KAGHAN: THE UNSEEN RHAPSODY – Last PART
There was also a group of four friends from Lahore who had just been back from the lake with booty of four golden trout that they have managed to catch despite strict laws against fishing. I had my supper made out of dried meat that I provided to the local cook. The night turned out to be the coldest of all nights that I have encountered in my years of travelling. I had camped at a distance from the hamlet. I was first offered a blanket from the hotel owner but I declined.
The temperatures dropped with each passing minute and a dense fog started to settle over the area. I kept fighting the cold in my sleeping bag but soon gave up and sheepishly asked for the blanket that I was offered earlier, although much to my disappointment – it barely helped. The next morning I woke up to find that the blanket was completely soaked with the moisture that has somehow managed to sneak into my tent. My breakfast was a chocolate chip cookie that I washed down with a hot cup of tea before I and mussadiq took off to our final hike to Dodipit. I dumped most of my baggage inside the tent and carried over only the camera and the binoculars.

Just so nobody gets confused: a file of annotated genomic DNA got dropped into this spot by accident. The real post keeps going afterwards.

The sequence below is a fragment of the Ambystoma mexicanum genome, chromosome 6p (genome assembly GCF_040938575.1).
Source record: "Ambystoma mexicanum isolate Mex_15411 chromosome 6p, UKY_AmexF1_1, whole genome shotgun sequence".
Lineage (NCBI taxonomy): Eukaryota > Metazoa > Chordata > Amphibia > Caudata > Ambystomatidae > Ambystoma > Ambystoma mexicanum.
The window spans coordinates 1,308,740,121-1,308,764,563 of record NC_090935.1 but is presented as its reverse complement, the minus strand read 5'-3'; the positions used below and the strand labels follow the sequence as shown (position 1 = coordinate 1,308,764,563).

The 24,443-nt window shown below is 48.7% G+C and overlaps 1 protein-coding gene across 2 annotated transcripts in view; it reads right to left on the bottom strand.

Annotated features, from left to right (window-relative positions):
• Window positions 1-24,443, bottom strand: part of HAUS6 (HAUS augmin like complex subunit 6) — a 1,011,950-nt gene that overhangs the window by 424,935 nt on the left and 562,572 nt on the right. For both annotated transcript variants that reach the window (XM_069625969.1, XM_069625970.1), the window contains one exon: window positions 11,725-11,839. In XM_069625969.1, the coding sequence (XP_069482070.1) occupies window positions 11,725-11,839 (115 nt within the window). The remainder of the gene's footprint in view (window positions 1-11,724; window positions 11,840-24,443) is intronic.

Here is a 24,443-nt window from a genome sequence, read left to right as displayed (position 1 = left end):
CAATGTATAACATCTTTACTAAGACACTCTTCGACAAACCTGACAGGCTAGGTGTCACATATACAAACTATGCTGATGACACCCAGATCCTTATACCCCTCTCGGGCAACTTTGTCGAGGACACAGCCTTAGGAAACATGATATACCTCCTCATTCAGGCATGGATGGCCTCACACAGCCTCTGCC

The valley often echoed with the hoot of the golden marmet which is found in abundance in the valley. The only source of food that it probably relied on was the trout from the Dodipit. I starred at it in envy for all the delicious food that it cherishes everyday and that too with several courses.
We reached Dodipit in about two hours. It was like falling in love at first sight. Although it was the end of June but most of the lake was frozen and only at the discharge end there was water flowing from down below the ice. Dodipit, undoubtedly, is the most magnificent jewel in the crown of Kaghan valley. I sat there for almost an hour trying to absorb the silence all around it and engraving the invaluable sights and sounds in my memory. It was most definitely an arduous task to reach the lake but it surely was worth every step taken towards it.